Travel Tips

Yosemite Travel Vacation With Daughter Allows Parents to Rediscover National Park

Yosemite pic“Thousands of tired, nerve-shaken, over-civilized people are beginning to find out that going to the mountain is going home; that wildness is necessity; that mountain parks and reservations are useful not only as fountains of timber and irrigating rivers, but as fountains of life.”
John Muir

Confession: I am your typical suburban parent.

My husband and I scramble to pay for the school we think best suits our daughter’s needs. We spend much of our time running her around to after-school activities that range from art lessons to skateboard classes.

We schedule play dates with her friends. We leave her downtime for herself. We cherish her. We fawn over her. We try our best to see that she’s exposed to everything from theater to museums to doing good works. But until this week, we’d never taken her to a national park.

I am here to say, “My bad.”

Daughter on RockAnd here’s why. I recently learned first-hand that my daughter does not need lessons, classes, the “right” activities and even cultural events to be happy. Just give her a pile of rocks, a running river, a forest of trees and, just for good measure, throw in one of the most stunning vistas in the world.

We spent the week at Yosemite National Park.

For those of you who’ve been there, you know the long tunnel you take coming into the park from the southern entrance along Highway 41? The one that ends in the picture perfect Ansel Adams view? When my 8-year-old saw that view for the very first time, her eyes grew wide, her mouth dropped open and then she squealed “Oh my goodness!”

Now my daughter can usually be counted on to be a great kid but Yosemite brought out the best in her. The girl who takes her scooter or bike the two blocks to our local park because walking is “boring” hiked for miles with nary a complaint.

The child who can be intimidated by the regimentation of group sports joined a group of kids she’d never seen before and spent an hour scampering over rocks and boulders. Out in the wilderness there was no competition, no parents yelling encouragement from the sidelines, just good old-fashioned fun and the pure joy of learning by doing.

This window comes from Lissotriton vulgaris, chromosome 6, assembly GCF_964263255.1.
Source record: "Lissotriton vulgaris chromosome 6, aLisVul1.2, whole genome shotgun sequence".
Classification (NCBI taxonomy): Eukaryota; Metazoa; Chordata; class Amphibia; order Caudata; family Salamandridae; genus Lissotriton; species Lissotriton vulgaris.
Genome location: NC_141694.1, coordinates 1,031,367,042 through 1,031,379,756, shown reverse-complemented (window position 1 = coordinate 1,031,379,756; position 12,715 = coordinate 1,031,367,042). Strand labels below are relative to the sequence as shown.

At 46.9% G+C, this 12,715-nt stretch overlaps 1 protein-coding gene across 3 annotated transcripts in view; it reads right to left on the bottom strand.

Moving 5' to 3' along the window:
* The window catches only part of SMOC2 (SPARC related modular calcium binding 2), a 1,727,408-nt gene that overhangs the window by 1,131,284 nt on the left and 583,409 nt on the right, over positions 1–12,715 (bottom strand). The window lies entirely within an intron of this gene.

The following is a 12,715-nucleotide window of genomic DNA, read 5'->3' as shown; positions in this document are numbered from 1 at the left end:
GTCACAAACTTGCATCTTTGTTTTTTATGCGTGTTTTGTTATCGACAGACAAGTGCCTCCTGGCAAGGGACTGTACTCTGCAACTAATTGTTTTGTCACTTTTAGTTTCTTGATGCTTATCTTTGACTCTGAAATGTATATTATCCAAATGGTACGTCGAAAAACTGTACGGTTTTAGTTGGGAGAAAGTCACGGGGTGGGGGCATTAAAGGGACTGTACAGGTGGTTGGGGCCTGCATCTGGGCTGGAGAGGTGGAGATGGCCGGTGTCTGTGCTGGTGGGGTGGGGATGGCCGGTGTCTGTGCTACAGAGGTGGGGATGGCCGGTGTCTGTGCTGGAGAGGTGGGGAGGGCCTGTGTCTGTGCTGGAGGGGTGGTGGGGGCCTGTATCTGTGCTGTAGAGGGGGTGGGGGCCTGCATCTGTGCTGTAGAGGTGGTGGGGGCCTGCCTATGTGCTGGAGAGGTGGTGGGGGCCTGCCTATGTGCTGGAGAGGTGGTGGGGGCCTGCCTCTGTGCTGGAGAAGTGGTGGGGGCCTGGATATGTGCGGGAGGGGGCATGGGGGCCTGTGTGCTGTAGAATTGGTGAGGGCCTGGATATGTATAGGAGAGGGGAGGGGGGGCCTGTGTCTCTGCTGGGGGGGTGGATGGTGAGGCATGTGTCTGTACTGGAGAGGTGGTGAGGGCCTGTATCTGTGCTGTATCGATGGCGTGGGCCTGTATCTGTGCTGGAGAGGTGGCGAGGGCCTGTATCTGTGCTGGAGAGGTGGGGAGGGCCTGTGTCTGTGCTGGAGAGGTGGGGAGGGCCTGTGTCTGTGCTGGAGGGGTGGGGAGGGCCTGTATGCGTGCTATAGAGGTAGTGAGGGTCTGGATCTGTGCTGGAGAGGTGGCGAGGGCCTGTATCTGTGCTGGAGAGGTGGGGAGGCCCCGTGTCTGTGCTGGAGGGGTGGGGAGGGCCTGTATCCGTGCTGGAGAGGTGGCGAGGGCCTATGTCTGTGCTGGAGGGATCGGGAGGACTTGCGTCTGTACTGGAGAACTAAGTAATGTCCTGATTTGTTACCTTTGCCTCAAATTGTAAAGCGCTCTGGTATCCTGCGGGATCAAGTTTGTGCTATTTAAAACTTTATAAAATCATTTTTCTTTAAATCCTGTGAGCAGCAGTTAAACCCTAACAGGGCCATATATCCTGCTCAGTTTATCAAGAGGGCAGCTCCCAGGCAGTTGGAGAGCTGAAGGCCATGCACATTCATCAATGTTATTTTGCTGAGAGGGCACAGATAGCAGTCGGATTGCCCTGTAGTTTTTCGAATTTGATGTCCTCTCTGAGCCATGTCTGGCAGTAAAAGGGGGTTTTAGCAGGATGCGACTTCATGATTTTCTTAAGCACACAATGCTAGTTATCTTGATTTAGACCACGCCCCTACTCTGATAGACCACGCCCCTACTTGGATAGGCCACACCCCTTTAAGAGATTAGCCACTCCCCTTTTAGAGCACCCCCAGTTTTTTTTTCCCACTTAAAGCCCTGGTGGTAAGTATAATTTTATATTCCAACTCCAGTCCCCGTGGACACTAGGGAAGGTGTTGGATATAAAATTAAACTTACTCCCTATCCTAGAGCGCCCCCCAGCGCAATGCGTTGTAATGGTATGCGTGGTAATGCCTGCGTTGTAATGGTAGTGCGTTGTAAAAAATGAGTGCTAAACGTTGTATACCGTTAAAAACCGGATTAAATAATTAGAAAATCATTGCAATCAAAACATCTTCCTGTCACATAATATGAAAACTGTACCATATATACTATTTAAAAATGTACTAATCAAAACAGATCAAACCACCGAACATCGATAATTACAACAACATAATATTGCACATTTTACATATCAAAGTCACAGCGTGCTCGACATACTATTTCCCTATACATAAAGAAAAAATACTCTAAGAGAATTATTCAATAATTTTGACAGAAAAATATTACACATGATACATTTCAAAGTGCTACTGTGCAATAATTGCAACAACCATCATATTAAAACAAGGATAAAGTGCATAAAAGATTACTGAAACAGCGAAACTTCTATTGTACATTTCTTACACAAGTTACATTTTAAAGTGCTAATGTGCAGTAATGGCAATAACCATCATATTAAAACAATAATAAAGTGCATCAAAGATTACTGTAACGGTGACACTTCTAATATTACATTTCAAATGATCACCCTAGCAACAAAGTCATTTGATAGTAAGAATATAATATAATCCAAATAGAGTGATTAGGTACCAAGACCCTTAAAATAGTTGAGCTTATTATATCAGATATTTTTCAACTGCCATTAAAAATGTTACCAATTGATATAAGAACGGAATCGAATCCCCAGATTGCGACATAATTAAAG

Yosemite StreamMy daughter’s favorite Yosemite moment? When we got stuck on the wrong side of the stream at Yosemite Falls and had to make our way over to the boardwalk by stepping on stones and logs in an effort to keep our feet dry. When she fell in and got her shoes soaked, my can-be-a-drama-queen daughter just laughed and pronounced it the best part of her day.

And what were the best parts of my day? Watching a kid who can’t sit still in the classroom (the daily phone calls from the teacher have given me a permanent stomach ache) slowing down, taking everything in, drinking up nature like it was an elixir.

In his book, Last Child in the Woods, author Richard Louv writes about the restorative powers of the outdoors, especially for a child like mine who finds the routine and structure of a classroom pure torture. When we left for the park, my husband and I weren’t sure what her reaction would be. Had we raised a child who was more excited by the indoor pool at Tenaya Lodge than by the natural world?

No need to worry. The indoor pool was a marvelous treat. As was the exquisite lunch at the Ahwahnee Hotel. But in the end, God’s classroom won out.

We hoped it would. We knew it did when, as she stared at the thundering waters of the Merced River, she asked, “Do you think we’ll ever see another river as beautiful as this?”

You bet, baby girl. You bet. There are 57 other national parks to explore. And we’ll always have Yosemite.

By Jamie Simons for

Read more from Jamie’s Grateful Traveler series here.

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